I had a law school friend who was a few years older than me and who sometimes treated me like I was less of an adult than she because I was in my early twenties whereas she was nearly thirty. I used to get annoyed and say, “I am so an adult! I am married and I’m in the same school program as you!”
One time she clarified how I was still “a baby.” She said: “Everyone has a moment in their life when they realize they are now an adult, and that there is no going back. You haven’t reached that point yet, I can just tell.”
I wondered what her “moment was.” I figured she meant something big like having children of your own or getting married.
Curious, I asked.
“What was your moment?”
“When I bought my own tooth brush.”
Sometimes I think she was right, that true adulthood is the moment you realize you can no longer rely on your parents or anyone else to perform and take care of the boring little “adult” things for you.
I thought of my friend’s line about two years later when I had my very own “I am officially an adult and there is no going back” moment.
I was at this point already married and well on my way to finishing up my law degree. However, it was not until I determined my wife and I needed to organize our personal records into a filing system that I knew I was truly an adult, and there was no going back. For me, starting a personal filing system was no less a right of passage than graduating from college or even getting my first decent job. While it may not rival going into the woods for a few days alone like some Native American tribes practiced as a right of passage, it meant for me that I had complete responsibility over myself, as every adult must.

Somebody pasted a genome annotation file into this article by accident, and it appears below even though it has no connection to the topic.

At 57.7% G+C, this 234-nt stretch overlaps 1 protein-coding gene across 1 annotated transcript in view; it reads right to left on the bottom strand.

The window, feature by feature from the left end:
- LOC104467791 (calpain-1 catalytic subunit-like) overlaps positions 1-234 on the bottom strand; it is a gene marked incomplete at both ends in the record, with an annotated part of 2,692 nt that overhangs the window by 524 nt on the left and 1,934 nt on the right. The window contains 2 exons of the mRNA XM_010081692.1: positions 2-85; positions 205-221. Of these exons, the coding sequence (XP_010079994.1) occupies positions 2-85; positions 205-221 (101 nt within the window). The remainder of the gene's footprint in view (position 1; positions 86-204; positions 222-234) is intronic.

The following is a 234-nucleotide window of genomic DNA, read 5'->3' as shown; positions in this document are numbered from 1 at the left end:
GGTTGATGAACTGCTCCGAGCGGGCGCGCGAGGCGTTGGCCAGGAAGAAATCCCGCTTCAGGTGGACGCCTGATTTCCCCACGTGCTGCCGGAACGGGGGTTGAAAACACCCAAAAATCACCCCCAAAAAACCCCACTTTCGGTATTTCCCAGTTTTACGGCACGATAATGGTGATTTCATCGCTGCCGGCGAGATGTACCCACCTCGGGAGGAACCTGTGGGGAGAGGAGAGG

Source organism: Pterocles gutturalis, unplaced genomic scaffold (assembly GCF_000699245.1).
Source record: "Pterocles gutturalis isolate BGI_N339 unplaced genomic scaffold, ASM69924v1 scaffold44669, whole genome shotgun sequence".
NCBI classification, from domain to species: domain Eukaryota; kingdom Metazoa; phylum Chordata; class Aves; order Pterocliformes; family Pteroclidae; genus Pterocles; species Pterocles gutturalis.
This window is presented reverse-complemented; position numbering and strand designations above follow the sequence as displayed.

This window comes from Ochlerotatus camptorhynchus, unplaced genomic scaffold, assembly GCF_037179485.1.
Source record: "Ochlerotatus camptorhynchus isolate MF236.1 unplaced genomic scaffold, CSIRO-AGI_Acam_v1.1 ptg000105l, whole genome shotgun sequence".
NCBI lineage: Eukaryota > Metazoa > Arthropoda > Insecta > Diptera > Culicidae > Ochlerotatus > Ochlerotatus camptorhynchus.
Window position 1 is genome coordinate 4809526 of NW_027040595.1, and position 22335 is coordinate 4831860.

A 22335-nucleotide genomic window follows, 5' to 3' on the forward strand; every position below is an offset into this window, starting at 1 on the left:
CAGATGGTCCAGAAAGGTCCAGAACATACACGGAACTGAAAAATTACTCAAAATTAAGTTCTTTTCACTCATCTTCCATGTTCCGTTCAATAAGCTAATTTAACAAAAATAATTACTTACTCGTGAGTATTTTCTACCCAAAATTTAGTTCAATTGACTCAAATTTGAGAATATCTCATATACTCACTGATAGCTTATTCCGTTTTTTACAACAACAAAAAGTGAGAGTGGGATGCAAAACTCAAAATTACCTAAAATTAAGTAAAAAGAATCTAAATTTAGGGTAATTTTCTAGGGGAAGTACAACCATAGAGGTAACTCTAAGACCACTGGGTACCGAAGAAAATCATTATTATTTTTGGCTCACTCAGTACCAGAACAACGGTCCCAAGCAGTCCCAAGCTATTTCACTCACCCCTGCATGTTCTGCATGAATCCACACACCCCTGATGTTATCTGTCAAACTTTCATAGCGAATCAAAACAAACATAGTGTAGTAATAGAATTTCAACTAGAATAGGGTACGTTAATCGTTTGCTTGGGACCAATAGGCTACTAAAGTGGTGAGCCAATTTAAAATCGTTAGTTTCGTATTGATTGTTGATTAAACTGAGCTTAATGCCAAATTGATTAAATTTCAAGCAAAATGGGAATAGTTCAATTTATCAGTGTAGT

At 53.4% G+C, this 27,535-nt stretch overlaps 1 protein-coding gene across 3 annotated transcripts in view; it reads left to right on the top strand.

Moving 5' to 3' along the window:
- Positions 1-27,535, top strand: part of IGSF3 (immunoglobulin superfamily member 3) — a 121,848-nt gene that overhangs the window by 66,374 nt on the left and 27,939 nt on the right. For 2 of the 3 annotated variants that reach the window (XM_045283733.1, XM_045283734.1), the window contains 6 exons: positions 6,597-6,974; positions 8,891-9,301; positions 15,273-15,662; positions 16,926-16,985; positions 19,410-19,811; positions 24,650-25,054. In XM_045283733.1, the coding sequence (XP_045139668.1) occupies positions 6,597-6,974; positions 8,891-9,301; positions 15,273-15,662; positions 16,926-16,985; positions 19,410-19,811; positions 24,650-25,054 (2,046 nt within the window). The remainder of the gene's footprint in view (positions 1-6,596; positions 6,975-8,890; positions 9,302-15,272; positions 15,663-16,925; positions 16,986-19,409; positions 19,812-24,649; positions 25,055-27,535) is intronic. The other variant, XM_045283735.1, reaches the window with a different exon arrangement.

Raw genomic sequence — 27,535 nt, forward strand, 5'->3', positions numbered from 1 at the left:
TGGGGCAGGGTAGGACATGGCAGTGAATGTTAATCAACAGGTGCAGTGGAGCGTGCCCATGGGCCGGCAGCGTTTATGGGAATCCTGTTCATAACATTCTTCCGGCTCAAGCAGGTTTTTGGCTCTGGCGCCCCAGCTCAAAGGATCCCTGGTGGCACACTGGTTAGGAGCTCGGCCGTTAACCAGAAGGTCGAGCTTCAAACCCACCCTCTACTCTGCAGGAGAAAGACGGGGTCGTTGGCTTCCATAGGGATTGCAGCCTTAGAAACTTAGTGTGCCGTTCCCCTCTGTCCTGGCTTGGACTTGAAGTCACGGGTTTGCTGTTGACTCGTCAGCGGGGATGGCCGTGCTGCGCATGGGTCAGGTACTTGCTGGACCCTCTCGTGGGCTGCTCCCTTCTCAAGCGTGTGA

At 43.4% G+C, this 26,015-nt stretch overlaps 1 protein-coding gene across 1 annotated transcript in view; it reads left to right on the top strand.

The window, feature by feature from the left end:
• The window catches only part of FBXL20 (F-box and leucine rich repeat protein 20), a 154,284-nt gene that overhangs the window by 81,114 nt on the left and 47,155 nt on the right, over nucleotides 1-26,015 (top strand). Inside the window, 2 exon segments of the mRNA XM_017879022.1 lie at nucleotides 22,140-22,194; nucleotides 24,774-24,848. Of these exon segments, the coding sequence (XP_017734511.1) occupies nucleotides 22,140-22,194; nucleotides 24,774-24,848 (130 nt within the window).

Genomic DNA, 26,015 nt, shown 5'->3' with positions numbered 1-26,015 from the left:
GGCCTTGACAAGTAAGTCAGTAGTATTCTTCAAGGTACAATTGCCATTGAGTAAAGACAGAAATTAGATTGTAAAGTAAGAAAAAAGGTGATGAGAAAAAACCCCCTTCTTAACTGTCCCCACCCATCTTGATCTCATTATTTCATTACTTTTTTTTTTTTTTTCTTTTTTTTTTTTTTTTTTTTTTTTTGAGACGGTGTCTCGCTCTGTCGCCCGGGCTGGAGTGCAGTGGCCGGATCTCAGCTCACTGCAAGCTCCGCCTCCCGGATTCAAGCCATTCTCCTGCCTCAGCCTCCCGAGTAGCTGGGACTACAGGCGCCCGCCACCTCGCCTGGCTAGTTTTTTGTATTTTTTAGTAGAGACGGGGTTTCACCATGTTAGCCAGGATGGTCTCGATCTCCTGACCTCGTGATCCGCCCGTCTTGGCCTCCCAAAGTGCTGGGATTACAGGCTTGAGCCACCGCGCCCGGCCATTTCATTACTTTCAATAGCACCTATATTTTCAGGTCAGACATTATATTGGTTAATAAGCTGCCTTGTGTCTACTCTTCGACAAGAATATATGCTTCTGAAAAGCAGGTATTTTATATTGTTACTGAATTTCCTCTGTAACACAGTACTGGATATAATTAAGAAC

Keeping track of my records is now not only something I get to do at home, but my job as an attorney requires meticulous record keeping as well. I thought I would share my filing system because I found creating a personal filing system to be daunting the first time I attempted to do so. I am not saying I have the best personal filing system, but I do think it will give an idea of one way to go about creating an effective filing system.
Starting a Personal Filing System
If you allow paperwork to pile up with no clear cut system in place, eventually tax season or something else will come along and make you pay dearly for your disorganization. The more organized and systematic you are in your record keeping and filing system, the better off you will have it when those “taxing” moments arrive. And trust me they will.
Again, the method I use may not be the greatest for you, but I find it personally effective. You might want to talk with your accountant or another appropriate expert before starting your own personal filing system. Also, the below system assumes you are starting from scratch. With those caveats in mind, here is how my wife and I have constructed our own personal filing system:
Starting a Personal Filing System Step 1: Gathering All Your Important Documents